By Erica Reder
It’s 7:30 on a Tuesday evening, and nearly every seat in Dino’s Pizza at the corner of Fillmore and California is taken. Couples and families crowd the tables, sharing pizzas, draft beers and sodas. Three television screens broadcast the Tennessee-Vanderbilt basketball game, while mob movie stills and portraits of famous athletes stare out from the walls.
But the newest decoration hangs from the balcony. It’s a blue blanket that proclaims: “BABY BOY.”
Owner Dino Stavrikikis struts among the diners, his photo-loaded iPhone at the ready. Customers gush over pictures of the month-old baby named Santino, while the proud father regales them with tales from the crib. “I really love talking about this story,” says Dino, who’s on a first name basis with nearly everyone in the neighborhood. “I talk about it 10 times a day.”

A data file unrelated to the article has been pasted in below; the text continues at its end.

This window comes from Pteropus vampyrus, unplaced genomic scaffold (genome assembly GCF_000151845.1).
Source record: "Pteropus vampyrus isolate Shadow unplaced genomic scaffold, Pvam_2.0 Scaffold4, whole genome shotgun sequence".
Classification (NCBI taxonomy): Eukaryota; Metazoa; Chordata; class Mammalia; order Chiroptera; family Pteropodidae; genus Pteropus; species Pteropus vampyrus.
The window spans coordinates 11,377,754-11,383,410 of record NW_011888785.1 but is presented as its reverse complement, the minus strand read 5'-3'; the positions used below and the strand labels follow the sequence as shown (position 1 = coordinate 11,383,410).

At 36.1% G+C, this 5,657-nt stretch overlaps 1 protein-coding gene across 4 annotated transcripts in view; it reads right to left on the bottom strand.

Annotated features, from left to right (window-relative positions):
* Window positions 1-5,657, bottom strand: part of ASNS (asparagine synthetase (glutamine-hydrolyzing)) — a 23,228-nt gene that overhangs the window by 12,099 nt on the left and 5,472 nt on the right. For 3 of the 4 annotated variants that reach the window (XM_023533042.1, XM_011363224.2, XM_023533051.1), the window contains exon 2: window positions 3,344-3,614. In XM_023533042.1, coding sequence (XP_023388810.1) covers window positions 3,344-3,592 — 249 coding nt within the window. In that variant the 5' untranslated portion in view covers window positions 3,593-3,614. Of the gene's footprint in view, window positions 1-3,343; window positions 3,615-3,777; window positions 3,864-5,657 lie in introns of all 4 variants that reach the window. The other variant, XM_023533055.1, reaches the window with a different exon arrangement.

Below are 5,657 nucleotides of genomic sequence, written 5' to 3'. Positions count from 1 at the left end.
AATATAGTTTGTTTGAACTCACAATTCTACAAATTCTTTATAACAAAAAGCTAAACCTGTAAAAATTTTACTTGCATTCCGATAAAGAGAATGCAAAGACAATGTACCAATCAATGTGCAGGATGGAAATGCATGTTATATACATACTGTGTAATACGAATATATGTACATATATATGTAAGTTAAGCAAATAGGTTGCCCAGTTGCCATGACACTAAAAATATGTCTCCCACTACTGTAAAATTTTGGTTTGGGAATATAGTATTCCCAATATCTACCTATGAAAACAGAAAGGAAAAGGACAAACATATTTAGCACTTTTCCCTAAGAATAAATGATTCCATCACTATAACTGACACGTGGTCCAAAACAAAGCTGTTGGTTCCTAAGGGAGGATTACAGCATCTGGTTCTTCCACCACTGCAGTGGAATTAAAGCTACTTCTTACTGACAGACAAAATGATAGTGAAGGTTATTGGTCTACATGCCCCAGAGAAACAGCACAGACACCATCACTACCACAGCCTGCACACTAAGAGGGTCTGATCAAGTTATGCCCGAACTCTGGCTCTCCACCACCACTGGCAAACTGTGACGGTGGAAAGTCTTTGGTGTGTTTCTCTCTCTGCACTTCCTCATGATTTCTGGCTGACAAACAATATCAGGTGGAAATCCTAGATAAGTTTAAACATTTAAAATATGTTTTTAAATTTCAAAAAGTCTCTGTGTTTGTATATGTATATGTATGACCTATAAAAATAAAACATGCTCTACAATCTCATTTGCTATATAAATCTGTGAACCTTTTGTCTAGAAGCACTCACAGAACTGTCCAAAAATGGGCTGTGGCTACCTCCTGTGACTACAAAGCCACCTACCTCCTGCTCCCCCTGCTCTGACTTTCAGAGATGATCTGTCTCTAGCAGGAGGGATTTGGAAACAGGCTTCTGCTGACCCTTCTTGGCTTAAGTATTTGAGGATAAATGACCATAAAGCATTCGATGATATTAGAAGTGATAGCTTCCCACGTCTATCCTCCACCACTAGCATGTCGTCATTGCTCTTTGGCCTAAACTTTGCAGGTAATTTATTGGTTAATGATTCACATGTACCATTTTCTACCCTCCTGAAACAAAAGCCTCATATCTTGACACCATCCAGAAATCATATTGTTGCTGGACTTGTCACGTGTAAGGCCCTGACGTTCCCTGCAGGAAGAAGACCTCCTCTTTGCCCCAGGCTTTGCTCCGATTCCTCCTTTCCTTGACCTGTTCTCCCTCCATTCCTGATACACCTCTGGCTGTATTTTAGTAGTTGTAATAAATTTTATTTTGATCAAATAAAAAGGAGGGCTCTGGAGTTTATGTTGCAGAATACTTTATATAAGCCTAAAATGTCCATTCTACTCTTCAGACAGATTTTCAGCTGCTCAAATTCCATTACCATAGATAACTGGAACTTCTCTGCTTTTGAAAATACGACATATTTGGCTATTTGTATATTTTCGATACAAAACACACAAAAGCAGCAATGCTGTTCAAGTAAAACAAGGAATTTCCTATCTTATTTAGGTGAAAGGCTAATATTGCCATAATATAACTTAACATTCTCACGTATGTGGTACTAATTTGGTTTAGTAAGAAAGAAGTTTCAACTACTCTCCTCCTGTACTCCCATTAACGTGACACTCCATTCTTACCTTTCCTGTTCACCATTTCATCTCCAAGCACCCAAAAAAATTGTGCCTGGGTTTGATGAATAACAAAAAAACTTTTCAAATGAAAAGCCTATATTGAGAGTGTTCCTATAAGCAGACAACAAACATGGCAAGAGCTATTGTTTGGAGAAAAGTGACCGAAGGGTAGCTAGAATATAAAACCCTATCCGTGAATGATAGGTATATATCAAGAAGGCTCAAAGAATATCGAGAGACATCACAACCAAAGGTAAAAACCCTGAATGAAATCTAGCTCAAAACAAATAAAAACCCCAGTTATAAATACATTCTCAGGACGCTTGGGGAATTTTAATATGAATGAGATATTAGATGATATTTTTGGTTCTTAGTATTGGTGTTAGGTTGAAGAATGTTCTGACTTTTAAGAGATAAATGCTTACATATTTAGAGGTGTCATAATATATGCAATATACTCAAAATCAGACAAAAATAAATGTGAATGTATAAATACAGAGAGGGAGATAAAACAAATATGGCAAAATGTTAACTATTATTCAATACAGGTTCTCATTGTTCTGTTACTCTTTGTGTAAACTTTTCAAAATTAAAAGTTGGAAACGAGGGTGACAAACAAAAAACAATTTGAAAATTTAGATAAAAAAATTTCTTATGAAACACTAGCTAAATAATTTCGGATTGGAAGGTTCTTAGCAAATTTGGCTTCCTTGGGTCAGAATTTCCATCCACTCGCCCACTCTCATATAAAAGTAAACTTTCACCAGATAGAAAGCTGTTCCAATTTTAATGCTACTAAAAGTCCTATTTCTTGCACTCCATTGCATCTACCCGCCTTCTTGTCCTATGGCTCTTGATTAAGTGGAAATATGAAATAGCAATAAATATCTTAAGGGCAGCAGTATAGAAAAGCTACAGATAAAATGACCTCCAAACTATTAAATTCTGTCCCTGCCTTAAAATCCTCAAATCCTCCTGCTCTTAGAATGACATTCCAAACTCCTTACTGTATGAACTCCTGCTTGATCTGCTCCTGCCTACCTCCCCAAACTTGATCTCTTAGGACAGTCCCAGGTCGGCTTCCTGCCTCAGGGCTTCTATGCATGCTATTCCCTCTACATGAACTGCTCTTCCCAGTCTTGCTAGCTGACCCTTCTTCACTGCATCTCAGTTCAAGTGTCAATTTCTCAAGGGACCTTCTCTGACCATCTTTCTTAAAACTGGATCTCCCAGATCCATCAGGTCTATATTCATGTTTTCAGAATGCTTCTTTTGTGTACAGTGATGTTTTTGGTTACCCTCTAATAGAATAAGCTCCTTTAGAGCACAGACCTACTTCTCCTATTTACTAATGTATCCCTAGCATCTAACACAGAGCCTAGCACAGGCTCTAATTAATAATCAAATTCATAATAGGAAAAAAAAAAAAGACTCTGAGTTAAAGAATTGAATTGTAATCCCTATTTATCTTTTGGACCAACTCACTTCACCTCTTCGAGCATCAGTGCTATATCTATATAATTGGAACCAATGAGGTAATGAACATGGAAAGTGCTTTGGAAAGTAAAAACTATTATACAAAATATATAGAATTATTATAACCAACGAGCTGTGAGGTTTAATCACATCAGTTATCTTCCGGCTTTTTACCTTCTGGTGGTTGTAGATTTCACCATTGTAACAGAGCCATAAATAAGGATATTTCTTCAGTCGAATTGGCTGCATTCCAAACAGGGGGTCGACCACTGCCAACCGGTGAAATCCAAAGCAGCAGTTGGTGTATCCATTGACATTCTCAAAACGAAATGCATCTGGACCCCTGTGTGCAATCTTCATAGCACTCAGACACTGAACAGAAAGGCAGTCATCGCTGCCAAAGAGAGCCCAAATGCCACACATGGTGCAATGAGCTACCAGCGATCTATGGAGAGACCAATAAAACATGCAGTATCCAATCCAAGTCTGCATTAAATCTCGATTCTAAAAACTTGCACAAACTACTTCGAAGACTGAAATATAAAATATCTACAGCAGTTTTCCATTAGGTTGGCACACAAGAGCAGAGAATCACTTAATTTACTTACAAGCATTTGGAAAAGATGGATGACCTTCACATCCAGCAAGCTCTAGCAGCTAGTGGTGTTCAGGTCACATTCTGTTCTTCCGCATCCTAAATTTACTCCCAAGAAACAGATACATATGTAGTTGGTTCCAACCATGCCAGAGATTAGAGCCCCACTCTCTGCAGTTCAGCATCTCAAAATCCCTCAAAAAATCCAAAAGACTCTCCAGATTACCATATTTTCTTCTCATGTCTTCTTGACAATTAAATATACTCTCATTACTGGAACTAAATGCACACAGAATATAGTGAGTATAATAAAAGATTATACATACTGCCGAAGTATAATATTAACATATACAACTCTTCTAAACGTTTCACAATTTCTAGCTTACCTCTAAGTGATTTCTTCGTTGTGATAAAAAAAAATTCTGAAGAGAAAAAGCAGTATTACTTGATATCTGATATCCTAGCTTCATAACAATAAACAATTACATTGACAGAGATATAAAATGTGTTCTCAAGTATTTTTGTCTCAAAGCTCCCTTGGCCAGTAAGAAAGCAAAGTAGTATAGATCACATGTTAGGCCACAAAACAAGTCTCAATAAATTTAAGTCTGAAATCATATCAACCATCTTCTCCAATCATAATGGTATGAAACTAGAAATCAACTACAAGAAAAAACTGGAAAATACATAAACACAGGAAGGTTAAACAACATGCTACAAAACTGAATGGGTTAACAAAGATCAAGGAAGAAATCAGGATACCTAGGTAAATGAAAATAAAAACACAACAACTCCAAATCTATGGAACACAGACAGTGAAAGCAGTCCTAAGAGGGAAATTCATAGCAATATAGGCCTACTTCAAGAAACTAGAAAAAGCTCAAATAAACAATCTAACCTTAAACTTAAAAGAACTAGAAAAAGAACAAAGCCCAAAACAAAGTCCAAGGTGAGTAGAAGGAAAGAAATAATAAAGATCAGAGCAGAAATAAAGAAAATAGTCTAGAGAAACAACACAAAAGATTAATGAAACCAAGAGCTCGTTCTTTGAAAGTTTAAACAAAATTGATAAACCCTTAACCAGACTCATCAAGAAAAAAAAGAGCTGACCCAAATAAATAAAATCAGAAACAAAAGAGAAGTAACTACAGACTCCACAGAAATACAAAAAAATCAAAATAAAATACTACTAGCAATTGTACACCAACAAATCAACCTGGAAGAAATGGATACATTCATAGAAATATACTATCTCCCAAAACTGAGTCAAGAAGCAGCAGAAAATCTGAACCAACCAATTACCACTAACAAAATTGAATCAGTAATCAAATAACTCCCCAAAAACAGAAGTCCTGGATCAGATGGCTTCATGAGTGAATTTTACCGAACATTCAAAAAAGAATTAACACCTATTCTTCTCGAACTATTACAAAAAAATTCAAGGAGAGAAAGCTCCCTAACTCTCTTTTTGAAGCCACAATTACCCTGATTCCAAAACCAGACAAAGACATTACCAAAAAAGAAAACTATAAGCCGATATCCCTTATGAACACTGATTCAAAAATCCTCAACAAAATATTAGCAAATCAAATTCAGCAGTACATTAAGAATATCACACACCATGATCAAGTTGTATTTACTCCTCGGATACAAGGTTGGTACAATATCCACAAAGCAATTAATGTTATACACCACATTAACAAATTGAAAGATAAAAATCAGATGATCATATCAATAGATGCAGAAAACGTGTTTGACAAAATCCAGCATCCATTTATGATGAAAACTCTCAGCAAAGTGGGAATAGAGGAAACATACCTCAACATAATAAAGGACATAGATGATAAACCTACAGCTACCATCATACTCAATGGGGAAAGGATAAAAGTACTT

Santino Vasili Stavrikikis was born on January 22. But the story began a year and a half ago, when the 50-year-old bachelor set his sights on becoming a father.
“There wasn’t one specific day that it hit me and I said, ‘Okay, this is what I need to do,’ ” says Dino. “It was just at this point in my life — you know, you get a little older.”
When the idea of having a son took root, he turned to his customers for advice. “I don’t know what anyone does for a living, but everyone does something,” he says. “So I was kind of throwing out words here and there, and hoping someone would hear me and say, ‘This is where you need to go.’ ”
That moment occurred in August 2009 when friends of Dr. Carl Herbert, a fertility specialist and president of the Pacific Fertility Center, came to Dino’s for dinner. “I started talking about it,” Dino recalls. “They all just stopped eating and said, ‘We have the guy for you.’ ”